OSHA has recently issued citations for yet another fatality that occurred adjacent to a confined space. As discussed in a previous blog, the hazards of adjacent spaces are not often recognized by employers and are not specifically addressed in the OSHA Permit Required Confined Space standard (1910.146)
North Carolina Dept of Labor recently cited Smithfield Packing ~ $250,000 for a fatality that occurred when a worker was overcome by hydrogen sulfide gas while filling a tanker with liquid sludge. The atmosphere outside the tank was not tested prior to or during the filling and since the worker never ENTERED the tank, there were no confined space entry procedures set in place. There was no permit, no attendant, not testing. See story.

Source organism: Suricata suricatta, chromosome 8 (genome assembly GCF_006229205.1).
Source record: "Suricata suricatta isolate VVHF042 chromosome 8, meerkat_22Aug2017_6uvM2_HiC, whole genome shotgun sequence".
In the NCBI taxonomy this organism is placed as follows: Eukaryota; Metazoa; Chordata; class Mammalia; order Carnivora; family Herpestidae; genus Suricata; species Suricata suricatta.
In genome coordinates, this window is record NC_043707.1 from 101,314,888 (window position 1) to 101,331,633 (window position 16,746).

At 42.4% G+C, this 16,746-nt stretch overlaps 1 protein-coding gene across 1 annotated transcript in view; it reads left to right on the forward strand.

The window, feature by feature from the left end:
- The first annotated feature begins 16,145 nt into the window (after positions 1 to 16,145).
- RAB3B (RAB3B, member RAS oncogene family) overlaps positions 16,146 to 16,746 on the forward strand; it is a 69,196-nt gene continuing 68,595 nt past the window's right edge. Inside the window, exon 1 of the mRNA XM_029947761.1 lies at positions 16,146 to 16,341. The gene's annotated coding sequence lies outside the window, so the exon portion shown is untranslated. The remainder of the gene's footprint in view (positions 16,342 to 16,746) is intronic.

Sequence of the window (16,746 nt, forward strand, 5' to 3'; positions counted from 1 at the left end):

The existing OSHA 1910.146 Permit Required Confined Space Standard for general industry does not address hazards immediately outside and adjacent to confined spaces. Atmospheric hazards adjacent to a confined space can create both health and safety hazards. Workers can die as a result of breathing in toxic materials released into the adjacent space or as a result of a fire and explosion caused by flammable vapors leaking into the adjacent space.
How should we address those hazards that are not necessarily inside the confined space but are associated with the confined space hazard? In the marine industry, both the OSHA Shipyard standards (1915.14) and NFPA 306http://www.nfpa.org/aboutthecodes/AboutTheCodes.asp?DocNum=306&cookie%5Ftest=1Standard for the Control of Gas Hazards on Vessels recognize the hazards of adjacent spaces. Both standards require that a Marine Chemist evaluate not only the confined space but also the area adjacent to those spaces whenever hot work such as welding will take place.
NFPA is developing a best practices document for confined space entry. The new document will likely include the evaluation of hazards in the area adjacent to the confined spaces. We would love to hear your ideas for how to address adjacent space hazards in the new document!